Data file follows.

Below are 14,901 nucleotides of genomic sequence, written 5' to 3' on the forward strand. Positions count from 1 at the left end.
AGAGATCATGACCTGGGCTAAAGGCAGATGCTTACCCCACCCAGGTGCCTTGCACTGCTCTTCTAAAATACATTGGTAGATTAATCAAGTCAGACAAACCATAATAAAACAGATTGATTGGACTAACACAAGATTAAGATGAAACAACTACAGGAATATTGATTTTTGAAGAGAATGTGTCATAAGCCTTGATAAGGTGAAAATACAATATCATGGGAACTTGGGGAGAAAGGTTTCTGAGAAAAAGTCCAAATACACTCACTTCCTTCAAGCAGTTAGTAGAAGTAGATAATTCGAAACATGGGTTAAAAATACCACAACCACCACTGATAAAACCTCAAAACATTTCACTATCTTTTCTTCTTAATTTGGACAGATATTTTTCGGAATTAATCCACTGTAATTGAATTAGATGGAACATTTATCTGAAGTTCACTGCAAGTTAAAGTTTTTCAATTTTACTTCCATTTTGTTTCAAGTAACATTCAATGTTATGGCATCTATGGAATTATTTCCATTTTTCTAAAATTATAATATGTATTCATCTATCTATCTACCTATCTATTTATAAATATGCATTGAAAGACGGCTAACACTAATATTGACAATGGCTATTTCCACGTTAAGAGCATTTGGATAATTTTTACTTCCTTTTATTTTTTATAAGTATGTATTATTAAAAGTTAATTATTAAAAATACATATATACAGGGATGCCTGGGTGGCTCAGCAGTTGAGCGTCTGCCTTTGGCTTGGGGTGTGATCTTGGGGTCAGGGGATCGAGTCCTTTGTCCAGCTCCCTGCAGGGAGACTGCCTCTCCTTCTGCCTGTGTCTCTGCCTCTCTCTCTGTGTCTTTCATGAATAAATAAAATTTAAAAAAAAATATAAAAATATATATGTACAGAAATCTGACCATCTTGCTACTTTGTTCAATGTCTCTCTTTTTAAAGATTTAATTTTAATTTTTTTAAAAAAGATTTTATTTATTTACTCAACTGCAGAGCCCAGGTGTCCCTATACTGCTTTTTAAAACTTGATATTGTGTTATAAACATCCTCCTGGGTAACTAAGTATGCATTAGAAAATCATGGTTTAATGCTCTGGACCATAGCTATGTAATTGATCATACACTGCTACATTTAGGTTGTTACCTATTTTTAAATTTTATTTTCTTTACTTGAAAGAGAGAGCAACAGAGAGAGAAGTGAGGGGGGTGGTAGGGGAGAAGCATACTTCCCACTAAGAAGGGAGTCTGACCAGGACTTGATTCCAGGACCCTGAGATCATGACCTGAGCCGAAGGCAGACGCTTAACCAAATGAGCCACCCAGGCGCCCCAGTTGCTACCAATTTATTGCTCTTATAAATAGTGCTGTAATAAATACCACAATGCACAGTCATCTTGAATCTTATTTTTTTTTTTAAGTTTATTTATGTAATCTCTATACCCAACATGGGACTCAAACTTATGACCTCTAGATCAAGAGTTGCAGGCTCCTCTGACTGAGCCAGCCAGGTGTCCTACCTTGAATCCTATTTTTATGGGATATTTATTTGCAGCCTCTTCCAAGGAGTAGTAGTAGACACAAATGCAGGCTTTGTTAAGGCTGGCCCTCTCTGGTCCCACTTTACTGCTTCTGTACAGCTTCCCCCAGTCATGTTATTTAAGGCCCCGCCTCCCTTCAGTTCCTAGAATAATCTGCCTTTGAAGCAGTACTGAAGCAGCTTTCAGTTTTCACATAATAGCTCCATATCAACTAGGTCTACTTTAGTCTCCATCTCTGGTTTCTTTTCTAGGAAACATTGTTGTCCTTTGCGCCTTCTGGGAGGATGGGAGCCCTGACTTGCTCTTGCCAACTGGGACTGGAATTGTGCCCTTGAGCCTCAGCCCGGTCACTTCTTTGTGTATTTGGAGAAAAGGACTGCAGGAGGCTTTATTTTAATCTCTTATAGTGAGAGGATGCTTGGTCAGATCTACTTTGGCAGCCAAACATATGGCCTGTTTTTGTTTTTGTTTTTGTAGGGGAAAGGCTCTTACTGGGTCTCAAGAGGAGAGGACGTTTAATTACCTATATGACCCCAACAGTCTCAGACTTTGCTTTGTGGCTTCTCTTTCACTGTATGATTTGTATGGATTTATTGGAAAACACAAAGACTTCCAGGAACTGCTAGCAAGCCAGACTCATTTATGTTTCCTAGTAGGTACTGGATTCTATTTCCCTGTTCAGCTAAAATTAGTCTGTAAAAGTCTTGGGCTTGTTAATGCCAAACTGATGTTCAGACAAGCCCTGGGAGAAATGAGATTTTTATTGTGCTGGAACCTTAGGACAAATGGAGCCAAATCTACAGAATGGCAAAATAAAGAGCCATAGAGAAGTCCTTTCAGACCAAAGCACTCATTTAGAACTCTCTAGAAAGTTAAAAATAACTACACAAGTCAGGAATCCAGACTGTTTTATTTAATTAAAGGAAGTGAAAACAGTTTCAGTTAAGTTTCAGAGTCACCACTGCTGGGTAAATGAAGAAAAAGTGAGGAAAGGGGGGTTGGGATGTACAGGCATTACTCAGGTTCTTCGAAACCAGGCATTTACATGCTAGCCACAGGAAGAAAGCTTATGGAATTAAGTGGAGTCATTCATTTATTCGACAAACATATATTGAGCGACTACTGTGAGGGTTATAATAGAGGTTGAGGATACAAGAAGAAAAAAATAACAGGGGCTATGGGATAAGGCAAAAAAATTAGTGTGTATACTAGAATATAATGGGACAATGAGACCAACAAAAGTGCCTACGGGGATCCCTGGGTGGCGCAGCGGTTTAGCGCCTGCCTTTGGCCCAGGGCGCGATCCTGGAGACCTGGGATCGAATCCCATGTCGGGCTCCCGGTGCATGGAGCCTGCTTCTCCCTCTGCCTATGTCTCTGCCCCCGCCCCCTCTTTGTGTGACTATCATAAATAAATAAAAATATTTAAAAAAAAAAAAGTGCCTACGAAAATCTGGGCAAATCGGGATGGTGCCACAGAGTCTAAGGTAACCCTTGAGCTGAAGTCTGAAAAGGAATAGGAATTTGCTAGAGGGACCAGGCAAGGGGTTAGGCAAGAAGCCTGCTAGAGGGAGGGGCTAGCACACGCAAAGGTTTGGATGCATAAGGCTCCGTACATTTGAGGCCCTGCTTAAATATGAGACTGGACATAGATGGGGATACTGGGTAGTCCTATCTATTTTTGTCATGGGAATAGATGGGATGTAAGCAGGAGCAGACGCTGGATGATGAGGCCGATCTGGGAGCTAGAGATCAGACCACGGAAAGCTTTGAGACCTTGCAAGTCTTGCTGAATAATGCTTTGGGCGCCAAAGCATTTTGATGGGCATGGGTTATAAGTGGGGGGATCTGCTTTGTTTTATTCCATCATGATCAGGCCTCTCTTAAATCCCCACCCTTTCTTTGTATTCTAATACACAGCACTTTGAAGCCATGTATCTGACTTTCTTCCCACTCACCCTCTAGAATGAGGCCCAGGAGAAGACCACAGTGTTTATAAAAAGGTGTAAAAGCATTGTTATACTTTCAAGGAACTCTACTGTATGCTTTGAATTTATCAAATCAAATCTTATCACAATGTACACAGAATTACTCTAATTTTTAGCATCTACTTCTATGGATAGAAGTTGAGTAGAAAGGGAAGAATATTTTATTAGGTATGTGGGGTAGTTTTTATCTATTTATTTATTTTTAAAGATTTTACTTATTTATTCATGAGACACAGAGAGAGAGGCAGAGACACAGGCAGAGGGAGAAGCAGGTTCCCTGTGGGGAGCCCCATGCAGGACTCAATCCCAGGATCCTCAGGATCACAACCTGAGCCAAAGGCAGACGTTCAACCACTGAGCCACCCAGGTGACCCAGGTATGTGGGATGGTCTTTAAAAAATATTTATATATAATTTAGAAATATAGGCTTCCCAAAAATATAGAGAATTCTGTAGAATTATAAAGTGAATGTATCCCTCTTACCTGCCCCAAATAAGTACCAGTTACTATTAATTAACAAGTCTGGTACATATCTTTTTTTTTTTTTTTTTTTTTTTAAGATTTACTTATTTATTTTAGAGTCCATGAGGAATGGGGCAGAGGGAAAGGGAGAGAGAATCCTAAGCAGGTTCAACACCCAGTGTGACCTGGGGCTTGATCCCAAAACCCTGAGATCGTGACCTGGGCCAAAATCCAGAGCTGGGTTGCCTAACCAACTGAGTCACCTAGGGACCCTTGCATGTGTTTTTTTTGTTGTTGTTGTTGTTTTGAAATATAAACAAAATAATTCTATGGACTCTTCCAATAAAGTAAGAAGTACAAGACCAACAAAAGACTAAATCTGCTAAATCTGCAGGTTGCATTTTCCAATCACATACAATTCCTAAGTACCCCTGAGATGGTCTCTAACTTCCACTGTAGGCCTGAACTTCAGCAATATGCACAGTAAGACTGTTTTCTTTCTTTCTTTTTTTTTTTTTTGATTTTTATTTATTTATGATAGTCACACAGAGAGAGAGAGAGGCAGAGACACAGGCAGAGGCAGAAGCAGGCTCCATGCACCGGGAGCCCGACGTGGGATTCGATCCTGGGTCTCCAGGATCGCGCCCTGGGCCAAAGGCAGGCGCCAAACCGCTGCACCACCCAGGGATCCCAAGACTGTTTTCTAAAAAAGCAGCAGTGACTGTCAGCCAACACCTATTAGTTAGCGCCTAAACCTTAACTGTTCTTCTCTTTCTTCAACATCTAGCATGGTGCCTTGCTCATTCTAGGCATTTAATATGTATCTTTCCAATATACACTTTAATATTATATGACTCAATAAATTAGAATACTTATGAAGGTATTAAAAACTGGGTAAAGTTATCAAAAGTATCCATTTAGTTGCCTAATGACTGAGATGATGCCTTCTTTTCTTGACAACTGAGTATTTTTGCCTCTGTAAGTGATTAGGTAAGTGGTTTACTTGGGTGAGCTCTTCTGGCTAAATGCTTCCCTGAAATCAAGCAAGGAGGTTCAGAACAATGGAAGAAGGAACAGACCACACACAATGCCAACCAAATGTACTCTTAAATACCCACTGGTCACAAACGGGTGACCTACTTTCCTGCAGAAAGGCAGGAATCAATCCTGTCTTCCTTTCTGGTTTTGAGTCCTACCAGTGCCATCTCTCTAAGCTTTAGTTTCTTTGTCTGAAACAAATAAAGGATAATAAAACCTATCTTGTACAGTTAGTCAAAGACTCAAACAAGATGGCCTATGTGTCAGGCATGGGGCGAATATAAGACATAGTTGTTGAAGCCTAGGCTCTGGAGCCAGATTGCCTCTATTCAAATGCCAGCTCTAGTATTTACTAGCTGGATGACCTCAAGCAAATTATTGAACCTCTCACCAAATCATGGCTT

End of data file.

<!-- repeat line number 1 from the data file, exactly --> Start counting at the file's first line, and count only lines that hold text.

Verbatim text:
Below are 14,901 nucleotides of genomic sequence, written 5' to 3' on the forward strand. Positions count from 1 at the left end.